But…chances are the best advice is going to come from those in the trenches….the ones who are hard at work in your city.

Most of those folks, may never come to a meeting, they are trusting you to do the right thing….that’s your job and they should be able to live their lives without having to sit through 6 hour meetings…many times the mayors and commissioners I have known would have called on these people to get their input well before a crucial vote…so while it’s always nice to see friendly faces…your vote should not depend on a nose count at the meeting, it should depend on your judgment on what is right for Delray Beach…not what’s right for you or the optics of the night, but what’s good for the long term health of the city.


My goal when I completed my term was to have the support and respect of those who were hard at work building and improving this community: the volunteers, the folks serving on city advisory boards, the ones who showed up at charrettes, who run businesses, invest here, give to local charities, work with our kids, lead their neighborhood associations and yes work for our city….that was my team and I saw my job as to help them succeed and to allow them to aspire…”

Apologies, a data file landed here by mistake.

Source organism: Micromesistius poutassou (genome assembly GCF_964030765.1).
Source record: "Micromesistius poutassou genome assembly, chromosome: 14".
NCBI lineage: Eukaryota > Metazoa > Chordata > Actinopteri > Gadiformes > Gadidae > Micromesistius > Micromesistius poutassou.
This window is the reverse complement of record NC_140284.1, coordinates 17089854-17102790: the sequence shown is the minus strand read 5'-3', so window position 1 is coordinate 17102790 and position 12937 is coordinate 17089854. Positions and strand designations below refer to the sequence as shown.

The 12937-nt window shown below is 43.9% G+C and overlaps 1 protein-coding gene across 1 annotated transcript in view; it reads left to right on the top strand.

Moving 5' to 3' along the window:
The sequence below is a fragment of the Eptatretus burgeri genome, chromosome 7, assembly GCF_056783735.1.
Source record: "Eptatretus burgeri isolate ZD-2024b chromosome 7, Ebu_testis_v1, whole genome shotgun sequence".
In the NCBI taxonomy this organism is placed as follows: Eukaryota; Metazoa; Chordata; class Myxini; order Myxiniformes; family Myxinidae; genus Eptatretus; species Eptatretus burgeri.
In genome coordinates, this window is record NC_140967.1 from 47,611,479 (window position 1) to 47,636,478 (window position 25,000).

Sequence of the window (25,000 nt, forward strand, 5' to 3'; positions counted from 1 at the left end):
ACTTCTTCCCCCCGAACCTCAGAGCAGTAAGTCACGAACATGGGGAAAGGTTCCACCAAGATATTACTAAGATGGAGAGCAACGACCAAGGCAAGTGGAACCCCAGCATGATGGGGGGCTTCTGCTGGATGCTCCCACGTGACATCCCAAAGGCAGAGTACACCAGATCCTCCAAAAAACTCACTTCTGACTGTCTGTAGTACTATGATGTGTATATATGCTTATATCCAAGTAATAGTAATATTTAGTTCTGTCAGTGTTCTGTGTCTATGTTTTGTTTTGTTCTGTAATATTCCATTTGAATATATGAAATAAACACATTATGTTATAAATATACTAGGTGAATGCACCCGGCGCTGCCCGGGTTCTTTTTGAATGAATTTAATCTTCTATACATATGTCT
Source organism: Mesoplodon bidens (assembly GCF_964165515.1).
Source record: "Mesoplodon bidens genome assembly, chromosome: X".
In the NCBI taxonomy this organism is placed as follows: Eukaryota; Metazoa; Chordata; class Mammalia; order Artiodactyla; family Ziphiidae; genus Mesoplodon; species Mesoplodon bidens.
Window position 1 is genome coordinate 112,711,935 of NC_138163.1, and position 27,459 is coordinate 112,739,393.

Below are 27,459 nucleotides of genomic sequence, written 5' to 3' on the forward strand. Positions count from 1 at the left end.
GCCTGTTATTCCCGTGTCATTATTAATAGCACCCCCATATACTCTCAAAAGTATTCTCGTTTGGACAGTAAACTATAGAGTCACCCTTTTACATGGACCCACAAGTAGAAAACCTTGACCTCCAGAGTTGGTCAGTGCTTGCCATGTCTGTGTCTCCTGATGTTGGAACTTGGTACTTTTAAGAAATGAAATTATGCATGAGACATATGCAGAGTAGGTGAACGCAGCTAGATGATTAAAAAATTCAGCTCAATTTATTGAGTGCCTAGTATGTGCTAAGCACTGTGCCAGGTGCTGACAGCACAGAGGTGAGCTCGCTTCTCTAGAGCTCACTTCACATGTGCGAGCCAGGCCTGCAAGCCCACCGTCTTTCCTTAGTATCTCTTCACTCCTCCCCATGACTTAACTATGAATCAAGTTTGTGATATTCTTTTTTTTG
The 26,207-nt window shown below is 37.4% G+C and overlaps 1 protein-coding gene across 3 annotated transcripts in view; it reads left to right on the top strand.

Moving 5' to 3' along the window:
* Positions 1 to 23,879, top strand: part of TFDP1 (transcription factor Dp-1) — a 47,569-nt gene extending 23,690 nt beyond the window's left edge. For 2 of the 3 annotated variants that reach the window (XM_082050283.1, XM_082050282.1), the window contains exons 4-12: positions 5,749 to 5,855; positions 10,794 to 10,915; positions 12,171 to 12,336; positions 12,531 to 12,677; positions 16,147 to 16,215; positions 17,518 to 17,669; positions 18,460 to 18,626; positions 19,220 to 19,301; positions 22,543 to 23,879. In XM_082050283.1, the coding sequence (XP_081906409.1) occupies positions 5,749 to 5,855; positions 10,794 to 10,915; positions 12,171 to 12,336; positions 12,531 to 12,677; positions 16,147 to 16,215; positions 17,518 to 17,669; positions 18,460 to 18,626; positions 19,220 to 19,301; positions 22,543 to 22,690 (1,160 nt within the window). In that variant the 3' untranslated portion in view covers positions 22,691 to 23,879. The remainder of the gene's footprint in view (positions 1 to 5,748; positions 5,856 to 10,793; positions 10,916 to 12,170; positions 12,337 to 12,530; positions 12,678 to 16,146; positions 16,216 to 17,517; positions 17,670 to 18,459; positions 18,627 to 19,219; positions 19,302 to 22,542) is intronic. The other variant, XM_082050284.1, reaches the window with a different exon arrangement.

We gave some examples of people who are passionate about the community and how it’s important to nurture that passion.

“Because without love there’s no commitment: we commit to, we fight for and we protect and cherish what we love….your goal as leaders is to find people who love Delray, they are not hard to find if you open your eyes…because if you find them and you serve them…you cannot fail…because they will do wonders for the community.”

Tone matters too in leadership. Civility will never go out of style.

“You can be constructive or destructive…that’s your choice on every issue and with every encounter…This is what I think works….I’ve seen it work. Many mayors led with compassion and strength—all in their own unique way.